The Storm of Space Rocks: Nothing to Worry About—For Now

Today's Russian meteor and later flyby of a big asteroid are no cause for panic—but they are a cause for vigilance

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OLEG KARGOPOLOV / AFP / Getty Images

Workers repair a power line which was damaged by a shockwave from a meteor in the Urals city of Chelyabinsk, on Feb.15, 2013.

Alright people, let’s move on. Nothing to see here. You know that asteroid of death that whizzed by Earth today at an altitude that’s actually below some of our satellites? You know that meteor that exploded in the skies over Russia today, injuring nearly 1,000 people? And you know all that speculation that they’re somehow connected—that the Earth has stumbled into some kind of storm-front of space rocks, any one of which will annihilate us eventually? Forget it. The two incidents have absolutely nothing to do with each other, and neither one should cause us all that much worry. Yet.

(VIDEO: TIME Explains: An Asteroid Buzzes the Earth)

It’s fair to say that if you live in the city of Chelyabinsk just to the east of Russia’s Ural mountains, you don’t want to be told that the blast that shook the region on an otherwise brilliantly clear day is nothing to worry about. At 9:20 AM local time, what is thought to have been a 10-ton rock moving 33,000 mph (54,000 k/h) exploded at an altitude of 18 to 32 miles (30 to 50 km), producing a several kiloton blast that damaged at least 270 buildings, sent hundreds of people streaming to hospitals for lacerations from flying glass and other debris and caused 20,000 emergency response workers to be mobilized. So that ain’t nothing. And after all the talk about the planet’s just-passed close shave with a much larger, 70-ton, 150 ft. (45 m) asteroid, it’s no wonder people are skittish.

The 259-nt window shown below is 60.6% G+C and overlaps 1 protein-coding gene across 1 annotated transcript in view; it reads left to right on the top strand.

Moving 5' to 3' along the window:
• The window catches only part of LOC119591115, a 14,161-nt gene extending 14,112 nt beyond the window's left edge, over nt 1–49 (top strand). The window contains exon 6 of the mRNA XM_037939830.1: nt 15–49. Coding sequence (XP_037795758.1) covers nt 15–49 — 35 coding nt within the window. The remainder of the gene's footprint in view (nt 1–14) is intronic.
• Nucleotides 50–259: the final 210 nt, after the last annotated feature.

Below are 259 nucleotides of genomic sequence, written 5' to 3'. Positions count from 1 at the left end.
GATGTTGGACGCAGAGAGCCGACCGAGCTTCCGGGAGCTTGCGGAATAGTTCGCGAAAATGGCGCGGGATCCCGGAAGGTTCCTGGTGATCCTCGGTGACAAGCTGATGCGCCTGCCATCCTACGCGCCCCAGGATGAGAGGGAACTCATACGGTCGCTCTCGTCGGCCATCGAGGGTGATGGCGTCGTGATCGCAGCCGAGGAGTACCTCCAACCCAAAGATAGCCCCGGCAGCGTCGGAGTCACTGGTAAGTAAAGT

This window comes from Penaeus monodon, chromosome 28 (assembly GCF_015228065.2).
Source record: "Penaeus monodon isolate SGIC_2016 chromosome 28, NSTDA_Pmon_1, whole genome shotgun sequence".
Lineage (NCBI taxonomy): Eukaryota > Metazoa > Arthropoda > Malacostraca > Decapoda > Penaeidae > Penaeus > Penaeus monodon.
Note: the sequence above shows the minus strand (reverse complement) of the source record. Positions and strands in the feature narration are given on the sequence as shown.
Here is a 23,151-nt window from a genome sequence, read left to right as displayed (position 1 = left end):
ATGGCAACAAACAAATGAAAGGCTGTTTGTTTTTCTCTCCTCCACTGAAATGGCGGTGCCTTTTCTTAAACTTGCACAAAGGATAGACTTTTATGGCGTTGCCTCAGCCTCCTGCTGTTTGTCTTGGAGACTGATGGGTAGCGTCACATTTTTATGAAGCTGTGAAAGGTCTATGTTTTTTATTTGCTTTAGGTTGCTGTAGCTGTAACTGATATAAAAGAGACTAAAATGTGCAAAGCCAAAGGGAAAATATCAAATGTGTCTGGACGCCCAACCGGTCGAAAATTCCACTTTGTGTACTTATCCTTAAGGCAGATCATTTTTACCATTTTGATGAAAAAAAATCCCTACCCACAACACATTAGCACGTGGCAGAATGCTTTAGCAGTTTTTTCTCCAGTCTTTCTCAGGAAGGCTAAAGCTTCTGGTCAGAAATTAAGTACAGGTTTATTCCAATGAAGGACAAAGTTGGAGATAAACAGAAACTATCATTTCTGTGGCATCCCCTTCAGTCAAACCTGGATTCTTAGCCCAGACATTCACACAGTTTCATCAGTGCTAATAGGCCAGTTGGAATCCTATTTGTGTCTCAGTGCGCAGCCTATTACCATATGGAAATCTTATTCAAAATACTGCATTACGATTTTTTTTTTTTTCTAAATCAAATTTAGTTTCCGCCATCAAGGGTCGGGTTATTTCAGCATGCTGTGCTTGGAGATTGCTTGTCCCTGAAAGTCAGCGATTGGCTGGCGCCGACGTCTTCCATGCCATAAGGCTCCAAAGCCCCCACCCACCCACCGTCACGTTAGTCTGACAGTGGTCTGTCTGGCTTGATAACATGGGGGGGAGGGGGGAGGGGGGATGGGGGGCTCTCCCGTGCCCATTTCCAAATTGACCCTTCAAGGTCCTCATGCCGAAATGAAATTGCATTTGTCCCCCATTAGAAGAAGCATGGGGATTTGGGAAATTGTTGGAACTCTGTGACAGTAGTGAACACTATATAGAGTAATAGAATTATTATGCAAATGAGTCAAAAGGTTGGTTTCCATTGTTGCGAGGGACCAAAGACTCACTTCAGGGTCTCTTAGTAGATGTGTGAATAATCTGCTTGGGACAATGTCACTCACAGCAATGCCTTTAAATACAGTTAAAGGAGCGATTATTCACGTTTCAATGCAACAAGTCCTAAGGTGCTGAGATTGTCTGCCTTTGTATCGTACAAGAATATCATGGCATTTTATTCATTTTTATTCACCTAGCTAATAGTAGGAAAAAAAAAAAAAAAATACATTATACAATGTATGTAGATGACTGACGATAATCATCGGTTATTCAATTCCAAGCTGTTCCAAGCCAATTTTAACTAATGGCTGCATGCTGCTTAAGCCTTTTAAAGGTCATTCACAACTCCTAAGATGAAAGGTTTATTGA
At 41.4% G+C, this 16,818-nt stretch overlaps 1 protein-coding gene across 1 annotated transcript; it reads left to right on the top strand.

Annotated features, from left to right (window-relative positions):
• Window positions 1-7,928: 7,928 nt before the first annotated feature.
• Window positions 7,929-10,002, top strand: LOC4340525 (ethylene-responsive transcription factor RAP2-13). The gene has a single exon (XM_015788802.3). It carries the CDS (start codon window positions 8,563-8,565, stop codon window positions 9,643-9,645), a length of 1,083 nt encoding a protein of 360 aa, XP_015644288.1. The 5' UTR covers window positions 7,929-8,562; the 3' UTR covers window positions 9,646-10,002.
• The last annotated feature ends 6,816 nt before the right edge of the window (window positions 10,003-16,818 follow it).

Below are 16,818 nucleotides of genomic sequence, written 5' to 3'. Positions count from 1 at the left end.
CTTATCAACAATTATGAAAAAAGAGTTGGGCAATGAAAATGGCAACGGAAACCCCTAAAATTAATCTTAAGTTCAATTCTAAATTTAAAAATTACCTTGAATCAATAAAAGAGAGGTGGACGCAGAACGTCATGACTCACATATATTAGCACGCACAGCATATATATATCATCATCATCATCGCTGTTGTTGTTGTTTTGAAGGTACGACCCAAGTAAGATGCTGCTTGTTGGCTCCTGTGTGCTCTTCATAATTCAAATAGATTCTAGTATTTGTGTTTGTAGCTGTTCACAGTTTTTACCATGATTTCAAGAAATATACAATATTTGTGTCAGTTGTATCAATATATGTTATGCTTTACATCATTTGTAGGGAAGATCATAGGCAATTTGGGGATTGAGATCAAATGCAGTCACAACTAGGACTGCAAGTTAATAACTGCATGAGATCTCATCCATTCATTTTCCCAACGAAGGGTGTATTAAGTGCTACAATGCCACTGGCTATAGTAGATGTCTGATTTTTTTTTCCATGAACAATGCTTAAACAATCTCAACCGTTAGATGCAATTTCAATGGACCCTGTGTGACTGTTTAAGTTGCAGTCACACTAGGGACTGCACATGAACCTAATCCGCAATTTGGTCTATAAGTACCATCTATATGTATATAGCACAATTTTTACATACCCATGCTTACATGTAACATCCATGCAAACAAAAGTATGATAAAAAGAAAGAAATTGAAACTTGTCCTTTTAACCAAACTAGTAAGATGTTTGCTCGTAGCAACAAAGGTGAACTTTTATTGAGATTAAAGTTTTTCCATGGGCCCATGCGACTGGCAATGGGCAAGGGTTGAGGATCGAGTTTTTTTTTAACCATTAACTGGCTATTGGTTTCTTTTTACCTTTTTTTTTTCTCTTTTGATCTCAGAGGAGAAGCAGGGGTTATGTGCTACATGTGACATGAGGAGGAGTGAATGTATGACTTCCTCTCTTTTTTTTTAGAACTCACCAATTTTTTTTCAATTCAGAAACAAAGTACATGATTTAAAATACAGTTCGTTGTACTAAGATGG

But as Time reports in this week’s edition (available to subscribers here), this is nothing new. Earth has always lived in a cosmic shooting gallery, one that sends about 100 tons of debris plunging into our atmosphere every day. Most of it is no bigger than a pea and burns up long before it hits the ground, but we get at least one basketball-sized object every day too and at least one rock as big as a small car every few months. Much larger pieces come along less frequently—but inevitably.

(MOREThe Committee to Save the Planet: Who Watches the Asteroids?)

With that kind of steady storm from deep space, it’s inevitable that a couple of big objects will arrive around the same time or even on the same day. Indeed, it probably happens a lot more than we realize, but we’ve begun paying only attention recently. It was in 1995 that Congress charged NASA with the job of keeping a constant watch on the skies and cataloguing all of the so-called near-Earth objects (NEOs) in our cosmic neighborhood, particularly the ones that could threaten the Earth. The big asteroid that flew by today, known simply as 2012 DA14, was discovered just last year and would have gone by totally unnoticed if we hadn’t been looking for it. The Russian meteor was much smaller and thus harder to detect, and may have approached from the direction of the sun, which can blind telescopes the same way it can partially blind you if you look straight up in the sky trying to follow, say, a plane.

But even if the Chelyabinsk blast was a routine thing—as far as exploding space rocks go, at least—that doesn’t mean that asteroid ordnance poses no danger. If 2012 DA14 had plunged through the atmosphere, it would have produced a 2.4 megaton blast, equivalent to 180 Hiroshima bombs. Russia already knew a thing or two about that kind of devastation: in 1908, a 330 ft. (100 m) asteroid exploded over the Tunguska region in the central part of the country, producing a 30 megaton blast—about 1,000 Hiroshimas—and leveling trees across 830 sq. mi. (2,150 sq. km).

(VIDEO: Meteorite Crashes Over Russia)

To defend against this kind of armageddon, NASA and other space agencies are working on ways to deflect incoming asteroids when they’re still years away from Earth—a relatively straightforward technology that involves rendezvousing with the objects and firing a heavy impactor into them, something NASA has done before to study comets and asteroids and sample their composition. But drawing-board technology is not the same as actual hardware, and it’s imperative that our good ideas are translated into in-the-hangar spacecraft.

The Chelyabinsk meteor and 2012 DA14 were never going to be doomsday objects, but they ought to be wake-up calls. Space is a crazy, crowded, messy place—and like it or not, we live there.

MORE: Asteroid Hits Earth! How the Doomsday Scenario Would Play Out

15 comments
mrbomb13
mrbomb13 like.author.displayName 1 Like

What this article is:  A speculative puff-piece.

What this article accomplished:  Re-stating well-known current events (i.e. Russian meteorite), and speculating on an unknown future.